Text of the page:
Paranoid delusions not a disability

court of appeal occupational health news

Paranoid delusions may not be a disability

The Court of Appeal determined last week that an employee who suffered from paranoid delusions did not have a disability.

In the case, an employee at Bury Street Capital began suffering from paranoid delusions in 2013. The employee started believing he was being spied upon by a Russian gang allegedly connected to a former Ukrainian girlfriend.

He installed CCTV at his home, changed his locks and became nervous about using computers and phones. He changed his email address on at least ten occasions. He occasionally booked into hotels, instead of going home at night, because he was so convinced that he was being followed.

The effect on work

A Consultant Psychiatrist found that the feelings were paranoid delusions and were the product of a persistent delusional disorder. The Psychiatrist also found that he had no prior history of mental ill health.

The condition caused problems with the employee’s sleep and social communication. It also adversely affected his timekeeping, attendance and record-keeping at work.

Following treatment, the employee’s condition improved. Between 2014 and 2017 his performance reviews repeatedly mentioned his timekeeping and attitude to work. Crucially, these concerns had also been documented by his employer before he became ill in 2013.

In 2017 the employee become ill again and he was signed off work by a GP. He was then dismissed on the grounds of capability (including poor timekeeping, lack of communication, unauthorised absences and poor record-keeping) shortly afterwards.

The Tribunal

The employee brought a claim for unfair dismissal, disability discrimination, failure to make reasonable adjustments and unlawful deduction of wages. The business defended all the claims. An employment tribunal was held in 2018.

The tribunal found that delusions caused a “substantial adverse effect” (a legal term relevant for defining a disability) on the employee’s ability to carry out normal day-to-day activities (sleeping and social interactions). However, it also found that the aspects of his performance that had triggered his dismissal (poor timekeeping etc) had been matters of concern for the employer before he became ill.

The claim for unfair dismissal succeeded because it was deemed procedurally unfair. However, the other claims made under the Equality Act 2010 were dismissed. This was because a condition must be serious (have a substantial adverse effect and be long-term) to be defined as a disability. The employee disagreed with the decision and was granted leave to appeal to the Court of Appeal.

The Court of Appeal

The Court of Appeal has found that although the employee’s delusions occurred over many years, they had only had the substantial adverse effect during two distinct periods, each lasting a matter of months. The substantial adverse effect was therefore not long term (legally defined as more than 12 months) and the claims did not succeed.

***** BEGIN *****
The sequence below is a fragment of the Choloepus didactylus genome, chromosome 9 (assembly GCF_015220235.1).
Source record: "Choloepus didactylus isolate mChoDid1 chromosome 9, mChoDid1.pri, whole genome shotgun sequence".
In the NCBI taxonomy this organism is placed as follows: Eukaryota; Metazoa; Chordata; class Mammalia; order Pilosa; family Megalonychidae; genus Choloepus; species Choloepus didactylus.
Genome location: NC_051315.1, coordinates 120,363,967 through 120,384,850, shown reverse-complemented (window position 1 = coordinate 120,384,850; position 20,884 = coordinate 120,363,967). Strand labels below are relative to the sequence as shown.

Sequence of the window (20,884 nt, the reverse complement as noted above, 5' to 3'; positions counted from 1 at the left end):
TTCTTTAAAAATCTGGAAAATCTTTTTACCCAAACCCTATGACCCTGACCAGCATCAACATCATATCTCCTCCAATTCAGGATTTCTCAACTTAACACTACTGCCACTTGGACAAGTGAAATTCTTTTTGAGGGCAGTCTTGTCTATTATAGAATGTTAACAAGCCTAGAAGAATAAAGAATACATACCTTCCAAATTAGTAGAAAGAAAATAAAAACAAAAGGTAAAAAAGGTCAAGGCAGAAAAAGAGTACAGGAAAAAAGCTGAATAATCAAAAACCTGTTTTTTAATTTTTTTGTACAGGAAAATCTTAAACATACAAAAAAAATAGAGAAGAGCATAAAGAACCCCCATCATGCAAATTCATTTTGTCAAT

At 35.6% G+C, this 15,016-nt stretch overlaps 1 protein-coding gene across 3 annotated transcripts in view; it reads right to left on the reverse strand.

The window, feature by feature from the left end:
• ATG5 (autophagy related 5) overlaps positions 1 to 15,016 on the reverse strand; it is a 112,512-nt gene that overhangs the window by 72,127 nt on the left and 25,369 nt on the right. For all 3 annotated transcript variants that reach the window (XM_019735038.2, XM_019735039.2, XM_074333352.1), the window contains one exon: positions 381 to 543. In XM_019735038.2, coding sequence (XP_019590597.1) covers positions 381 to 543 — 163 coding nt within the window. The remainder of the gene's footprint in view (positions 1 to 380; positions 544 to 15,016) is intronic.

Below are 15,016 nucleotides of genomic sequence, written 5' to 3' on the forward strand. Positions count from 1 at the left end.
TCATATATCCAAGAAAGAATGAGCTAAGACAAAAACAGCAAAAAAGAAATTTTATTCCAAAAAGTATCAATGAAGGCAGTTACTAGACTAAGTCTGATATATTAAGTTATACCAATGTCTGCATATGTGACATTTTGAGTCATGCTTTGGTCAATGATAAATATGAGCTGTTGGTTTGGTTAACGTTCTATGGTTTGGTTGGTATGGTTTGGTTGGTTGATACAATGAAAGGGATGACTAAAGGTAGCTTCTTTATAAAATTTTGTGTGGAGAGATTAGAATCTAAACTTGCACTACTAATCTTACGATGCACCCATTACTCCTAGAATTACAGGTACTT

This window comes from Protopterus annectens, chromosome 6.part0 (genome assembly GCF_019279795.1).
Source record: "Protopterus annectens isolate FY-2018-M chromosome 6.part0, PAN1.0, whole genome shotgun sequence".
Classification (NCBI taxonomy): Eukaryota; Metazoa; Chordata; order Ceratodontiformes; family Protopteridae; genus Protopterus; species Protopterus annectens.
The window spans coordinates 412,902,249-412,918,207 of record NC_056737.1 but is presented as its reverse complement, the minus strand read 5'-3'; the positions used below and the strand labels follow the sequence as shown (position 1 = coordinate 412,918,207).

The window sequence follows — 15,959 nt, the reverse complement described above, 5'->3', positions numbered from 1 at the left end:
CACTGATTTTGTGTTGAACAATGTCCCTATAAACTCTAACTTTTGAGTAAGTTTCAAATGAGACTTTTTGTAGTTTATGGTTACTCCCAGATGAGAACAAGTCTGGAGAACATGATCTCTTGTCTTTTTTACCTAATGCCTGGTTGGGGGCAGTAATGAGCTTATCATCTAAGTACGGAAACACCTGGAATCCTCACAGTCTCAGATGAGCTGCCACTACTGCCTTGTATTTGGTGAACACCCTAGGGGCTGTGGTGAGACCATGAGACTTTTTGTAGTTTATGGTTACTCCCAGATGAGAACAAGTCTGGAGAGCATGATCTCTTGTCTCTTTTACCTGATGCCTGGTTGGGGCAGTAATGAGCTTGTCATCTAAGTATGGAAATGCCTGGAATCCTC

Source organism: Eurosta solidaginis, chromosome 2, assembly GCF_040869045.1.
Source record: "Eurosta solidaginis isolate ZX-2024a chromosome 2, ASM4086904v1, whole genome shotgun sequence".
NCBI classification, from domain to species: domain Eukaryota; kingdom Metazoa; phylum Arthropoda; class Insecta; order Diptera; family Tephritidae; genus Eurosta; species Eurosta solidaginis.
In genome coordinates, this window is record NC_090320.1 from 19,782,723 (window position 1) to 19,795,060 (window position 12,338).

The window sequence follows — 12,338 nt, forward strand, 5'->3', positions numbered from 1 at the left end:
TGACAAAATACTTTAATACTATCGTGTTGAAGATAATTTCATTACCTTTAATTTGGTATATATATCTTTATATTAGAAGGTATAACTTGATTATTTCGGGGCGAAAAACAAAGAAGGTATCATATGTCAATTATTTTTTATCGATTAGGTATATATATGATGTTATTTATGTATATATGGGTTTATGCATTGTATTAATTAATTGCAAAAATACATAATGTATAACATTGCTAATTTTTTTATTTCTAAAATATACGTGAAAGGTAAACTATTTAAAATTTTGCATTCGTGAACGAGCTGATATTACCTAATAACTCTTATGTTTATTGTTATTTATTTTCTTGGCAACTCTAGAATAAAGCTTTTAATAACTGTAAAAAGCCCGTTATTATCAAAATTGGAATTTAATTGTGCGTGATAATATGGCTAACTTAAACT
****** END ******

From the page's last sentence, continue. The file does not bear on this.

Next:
At the heart of the decision is whether the impact of the delusions was such that at the relevant times it constituted a disability. The employee was found to have had no prior history of mental ill health, so it was not deemed to be a pre-existing condition. Although the employee was very seriously ill, on two occasions, it was not deemed to be long term.

The decision shows how far an employee may need to go to show they are, in fact, disabled. Whilst a condition may well occur again in the future, it is not always guaranteed to be the case, which is the view the Courts have taken in the decision.

The decision highlights that the final say on whether a condition is a disability or not always rests with the Courts. Both the employer and the employee had taken medical advice leading up to the dismissal, yet it is only the Courts that can decide whether someone is disabled or not.

That, in turn, is why occupational health clinicians usually advise on the possibility that a condition is a disability (e.g. ‘likely’, ‘may be’, ‘unlikely’), because in the last recourse it is always a legal decision. There are, however, some conditions which are automatically defined as disabilities (e.g. MS, HIV, visual impairment etc).

Tips for HR and Managers

The case highlights the importance of recording performance concerns with employees at the time they arise and keeping detailed records.

Without being able to show that the performance concerns existed before the employee became ill, it is possible the Tribunal could have reached a different conclusion.

It is also important to note that the case shows Tribunals and Courts will always assess cases on their specific facts. Depending on how long the condition may last, as well as their severity, paranoid delusions could well be found to be a disability in another claim.

Given the complexities of how the law may be interpreted by Tribunals and the Court of Appeal, it is always essential to seek professional advice at the earliest opportunity.

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